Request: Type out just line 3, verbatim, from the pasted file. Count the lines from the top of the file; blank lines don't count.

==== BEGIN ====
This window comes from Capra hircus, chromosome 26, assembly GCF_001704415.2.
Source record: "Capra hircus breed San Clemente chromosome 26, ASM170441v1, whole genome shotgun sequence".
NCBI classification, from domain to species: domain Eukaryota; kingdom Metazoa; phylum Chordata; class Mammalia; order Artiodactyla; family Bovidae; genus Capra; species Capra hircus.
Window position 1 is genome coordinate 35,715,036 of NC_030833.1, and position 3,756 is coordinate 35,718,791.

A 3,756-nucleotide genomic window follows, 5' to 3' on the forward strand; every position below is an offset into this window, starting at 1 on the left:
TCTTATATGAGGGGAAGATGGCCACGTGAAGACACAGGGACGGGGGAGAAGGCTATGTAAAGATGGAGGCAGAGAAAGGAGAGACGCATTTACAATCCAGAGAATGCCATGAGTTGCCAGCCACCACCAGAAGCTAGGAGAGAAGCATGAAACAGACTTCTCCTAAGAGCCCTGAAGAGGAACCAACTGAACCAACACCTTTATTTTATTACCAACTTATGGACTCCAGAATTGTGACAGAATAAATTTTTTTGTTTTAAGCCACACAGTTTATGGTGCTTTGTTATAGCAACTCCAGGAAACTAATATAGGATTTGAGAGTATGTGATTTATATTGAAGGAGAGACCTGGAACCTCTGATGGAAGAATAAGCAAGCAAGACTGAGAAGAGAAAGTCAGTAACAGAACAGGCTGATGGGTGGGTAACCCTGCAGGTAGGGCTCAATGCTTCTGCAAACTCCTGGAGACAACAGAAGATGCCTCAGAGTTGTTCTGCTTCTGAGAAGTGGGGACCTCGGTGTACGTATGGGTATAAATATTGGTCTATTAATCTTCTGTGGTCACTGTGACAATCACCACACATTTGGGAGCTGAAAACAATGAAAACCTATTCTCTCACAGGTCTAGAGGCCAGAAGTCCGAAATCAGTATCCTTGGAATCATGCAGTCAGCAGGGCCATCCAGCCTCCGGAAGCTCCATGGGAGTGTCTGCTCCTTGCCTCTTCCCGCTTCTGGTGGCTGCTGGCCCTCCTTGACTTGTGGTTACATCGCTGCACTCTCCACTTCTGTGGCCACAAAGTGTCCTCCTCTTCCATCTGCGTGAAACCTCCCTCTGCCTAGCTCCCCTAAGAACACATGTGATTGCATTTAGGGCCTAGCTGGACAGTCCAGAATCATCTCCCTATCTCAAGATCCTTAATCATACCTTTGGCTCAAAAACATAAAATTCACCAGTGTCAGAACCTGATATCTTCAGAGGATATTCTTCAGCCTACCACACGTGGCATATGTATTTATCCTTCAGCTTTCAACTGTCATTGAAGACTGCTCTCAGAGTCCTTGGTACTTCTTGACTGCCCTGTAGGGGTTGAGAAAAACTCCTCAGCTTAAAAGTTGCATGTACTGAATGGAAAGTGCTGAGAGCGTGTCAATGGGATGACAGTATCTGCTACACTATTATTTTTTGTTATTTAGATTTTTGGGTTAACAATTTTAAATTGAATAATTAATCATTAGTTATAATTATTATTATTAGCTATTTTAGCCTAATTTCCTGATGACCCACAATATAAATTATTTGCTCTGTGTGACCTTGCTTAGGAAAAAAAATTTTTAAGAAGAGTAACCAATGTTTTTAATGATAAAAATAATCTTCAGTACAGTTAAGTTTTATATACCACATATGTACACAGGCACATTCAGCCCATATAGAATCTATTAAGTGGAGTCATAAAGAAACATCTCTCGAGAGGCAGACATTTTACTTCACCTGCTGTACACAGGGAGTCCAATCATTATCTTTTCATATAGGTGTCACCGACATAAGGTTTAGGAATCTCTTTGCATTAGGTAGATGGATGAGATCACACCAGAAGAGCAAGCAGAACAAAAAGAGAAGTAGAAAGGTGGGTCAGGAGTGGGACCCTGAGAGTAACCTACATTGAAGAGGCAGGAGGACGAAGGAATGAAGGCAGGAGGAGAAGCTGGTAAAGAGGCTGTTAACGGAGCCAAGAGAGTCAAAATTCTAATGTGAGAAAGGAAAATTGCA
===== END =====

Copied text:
NCBI classification, from domain to species: domain Eukaryota; kingdom Metazoa; phylum Chordata; class Mammalia; order Artiodactyla; family Bovidae; genus Capra; species Capra hircus.